Employees want human touch in healthcare communication

Employees want human touch in healthcare communication

Employees want human touch in healthcare communication

By Bruce Shutan | Employee Benefit Adviser

In the era of smartphones, tablets, apps and wearable devices, employees appreciate technology platforms. However, they still value a human touch from experts when making decisions about their workplace benefit programs, according to a new report by Health Advocate.

In fact, 73% prefer a phone conversation as their No. 1 communication preference to discuss healthcare cost and administrative information, 71% say the same about personal or emotional wellness issues (71% also mention a website or portal) and 66% cited a phone call when managing chronic conditions.

Other key findings show a strong preference for face-to-face conversations. Sixty-five percent rank this method for discussing personal or emotional wellness issues and 61% said the same for managing chronic conditions. In addition, 56% apiece cited the in-person communication channel for physical wellness benefits as well as healthcare cost and administrative information.

As part of Health Advocate’s “Striking a Healthy Balance: What Employees Really Want Out Of Workplace Wellness Communication” study, more than 500 full-time U.S. employees and 150 HR leaders were surveyed.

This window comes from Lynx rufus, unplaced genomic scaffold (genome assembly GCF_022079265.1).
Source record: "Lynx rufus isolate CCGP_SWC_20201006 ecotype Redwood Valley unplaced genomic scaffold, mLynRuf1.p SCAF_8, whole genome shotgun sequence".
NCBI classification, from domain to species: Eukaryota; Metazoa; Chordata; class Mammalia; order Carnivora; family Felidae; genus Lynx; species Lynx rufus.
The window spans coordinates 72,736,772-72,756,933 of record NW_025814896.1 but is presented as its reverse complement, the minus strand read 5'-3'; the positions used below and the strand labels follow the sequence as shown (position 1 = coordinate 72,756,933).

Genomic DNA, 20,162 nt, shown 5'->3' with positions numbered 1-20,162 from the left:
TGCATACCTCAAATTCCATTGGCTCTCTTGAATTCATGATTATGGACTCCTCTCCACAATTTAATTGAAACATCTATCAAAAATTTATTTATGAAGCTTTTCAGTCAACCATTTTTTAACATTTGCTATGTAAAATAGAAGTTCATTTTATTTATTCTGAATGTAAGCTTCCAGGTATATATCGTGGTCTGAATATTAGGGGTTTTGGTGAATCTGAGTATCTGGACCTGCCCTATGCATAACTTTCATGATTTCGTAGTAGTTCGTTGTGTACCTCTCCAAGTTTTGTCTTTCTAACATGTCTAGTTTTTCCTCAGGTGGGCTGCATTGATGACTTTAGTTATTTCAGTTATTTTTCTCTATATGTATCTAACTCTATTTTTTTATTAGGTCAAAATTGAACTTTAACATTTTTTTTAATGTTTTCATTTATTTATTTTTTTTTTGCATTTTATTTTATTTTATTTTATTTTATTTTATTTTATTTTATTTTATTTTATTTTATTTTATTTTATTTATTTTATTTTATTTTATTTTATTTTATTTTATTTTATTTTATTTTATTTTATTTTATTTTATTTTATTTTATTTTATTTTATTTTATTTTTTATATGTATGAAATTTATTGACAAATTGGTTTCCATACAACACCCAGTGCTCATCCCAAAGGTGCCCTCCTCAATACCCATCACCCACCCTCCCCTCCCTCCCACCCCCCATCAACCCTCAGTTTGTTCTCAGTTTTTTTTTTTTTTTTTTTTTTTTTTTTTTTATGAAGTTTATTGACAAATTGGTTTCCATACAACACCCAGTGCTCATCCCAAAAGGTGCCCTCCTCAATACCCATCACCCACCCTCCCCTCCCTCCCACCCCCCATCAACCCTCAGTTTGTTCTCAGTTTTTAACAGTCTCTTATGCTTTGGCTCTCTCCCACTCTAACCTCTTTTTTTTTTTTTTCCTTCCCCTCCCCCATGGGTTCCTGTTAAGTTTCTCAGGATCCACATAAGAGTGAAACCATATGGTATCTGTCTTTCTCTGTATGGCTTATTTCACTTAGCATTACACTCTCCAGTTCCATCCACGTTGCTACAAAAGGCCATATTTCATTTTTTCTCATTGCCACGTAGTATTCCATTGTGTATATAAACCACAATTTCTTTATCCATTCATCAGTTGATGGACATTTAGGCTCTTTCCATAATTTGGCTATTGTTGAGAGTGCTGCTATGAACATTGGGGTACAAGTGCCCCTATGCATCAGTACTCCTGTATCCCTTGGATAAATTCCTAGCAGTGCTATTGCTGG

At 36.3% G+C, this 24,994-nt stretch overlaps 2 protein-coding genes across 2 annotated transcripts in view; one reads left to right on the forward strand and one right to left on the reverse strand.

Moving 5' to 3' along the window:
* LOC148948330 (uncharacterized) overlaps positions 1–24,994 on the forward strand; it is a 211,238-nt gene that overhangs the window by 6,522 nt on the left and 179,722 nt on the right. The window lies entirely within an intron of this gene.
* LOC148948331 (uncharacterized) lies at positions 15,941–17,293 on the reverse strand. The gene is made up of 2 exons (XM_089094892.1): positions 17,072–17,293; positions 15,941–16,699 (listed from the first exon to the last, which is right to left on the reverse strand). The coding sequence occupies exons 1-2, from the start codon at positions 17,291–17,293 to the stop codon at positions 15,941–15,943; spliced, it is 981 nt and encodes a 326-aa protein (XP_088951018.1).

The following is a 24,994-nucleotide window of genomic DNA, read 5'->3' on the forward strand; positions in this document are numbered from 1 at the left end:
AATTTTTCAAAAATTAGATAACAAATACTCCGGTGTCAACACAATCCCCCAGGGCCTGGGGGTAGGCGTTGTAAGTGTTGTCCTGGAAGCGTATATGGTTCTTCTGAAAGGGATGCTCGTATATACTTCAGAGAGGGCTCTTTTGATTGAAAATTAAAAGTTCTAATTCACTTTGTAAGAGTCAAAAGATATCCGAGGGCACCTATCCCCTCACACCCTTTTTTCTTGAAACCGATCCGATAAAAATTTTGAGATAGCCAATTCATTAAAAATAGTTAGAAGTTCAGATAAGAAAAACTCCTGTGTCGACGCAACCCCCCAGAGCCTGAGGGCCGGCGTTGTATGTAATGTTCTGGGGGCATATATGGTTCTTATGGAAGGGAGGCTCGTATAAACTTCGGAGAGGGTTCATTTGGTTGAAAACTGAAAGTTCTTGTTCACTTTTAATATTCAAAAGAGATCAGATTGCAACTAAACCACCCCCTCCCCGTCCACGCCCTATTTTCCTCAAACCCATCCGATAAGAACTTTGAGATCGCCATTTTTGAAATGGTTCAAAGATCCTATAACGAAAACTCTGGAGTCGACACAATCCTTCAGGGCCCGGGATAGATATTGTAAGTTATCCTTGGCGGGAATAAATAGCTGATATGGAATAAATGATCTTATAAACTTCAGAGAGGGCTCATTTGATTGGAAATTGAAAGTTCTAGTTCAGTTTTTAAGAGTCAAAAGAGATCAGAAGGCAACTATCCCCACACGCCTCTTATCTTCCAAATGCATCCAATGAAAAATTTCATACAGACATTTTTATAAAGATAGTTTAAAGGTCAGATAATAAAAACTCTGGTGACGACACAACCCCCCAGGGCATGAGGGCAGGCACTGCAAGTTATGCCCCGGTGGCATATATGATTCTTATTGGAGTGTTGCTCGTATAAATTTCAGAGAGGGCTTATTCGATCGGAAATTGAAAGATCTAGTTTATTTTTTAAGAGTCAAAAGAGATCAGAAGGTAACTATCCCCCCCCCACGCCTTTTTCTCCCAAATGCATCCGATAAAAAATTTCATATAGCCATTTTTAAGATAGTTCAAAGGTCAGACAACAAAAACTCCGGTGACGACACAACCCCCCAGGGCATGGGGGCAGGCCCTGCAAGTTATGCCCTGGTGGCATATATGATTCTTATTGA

In the middle of the discussion

Abbie Leibowitz, M.D., the company’s founder, chief medical officer and president emeritus, believes industry producers are ideally positioned to suggest the right communication balance. “We work very collaboratively with benefit brokers and consultants,” whom he describes as “a very important part of our distribution channel.

“We always bring the broker or the consultant into the middle of the discussion,” he continues. “When we provide our data information dashboards, the broker can become consultative in the relationship by being in touch real-time with what the data shows.”

As healthcare benefits became more complicated from an administrative standpoint, Leibowitz says brokers realized that they just weren’t able to handle the sheer volume or complexity of problems that arose. Instead, he believes their focus should be on helping employers design programs that best match with their strategic healthcare priorities “and provide the best possible access to care at the lowest reasonable cost.”

Given the nation’s preoccupation with texting and social media, he was surprised by the preference for human interaction and expected much higher reliance on technology platforms across the population.

But upon closer examination, the desire for greater assistance made perfect sense. “At this point, everybody’s in a high-deductible health plan and has greater responsibility for managing the financial responsibility for their healthcare,” Leibowitz observes, adding that “the benefit structure inside companies has become much more complicated.”

Leibowitz has seen several shifts in outsourcing healthcare assistance — from bundling services from a single carrier to a best-in-breed approach that carves out disease management, pharmacy benefits, behavioral health or wellness.

The industry is now at a point of adding to that fragmentation with programs that focus on second opinion, decision support, pricing and transparency, he says.

While every company sets its own health and wellness priorities, Leibowitz says the common thread is better communication helps dramatically elevate the level of employee engagement, and as a result, overall program success.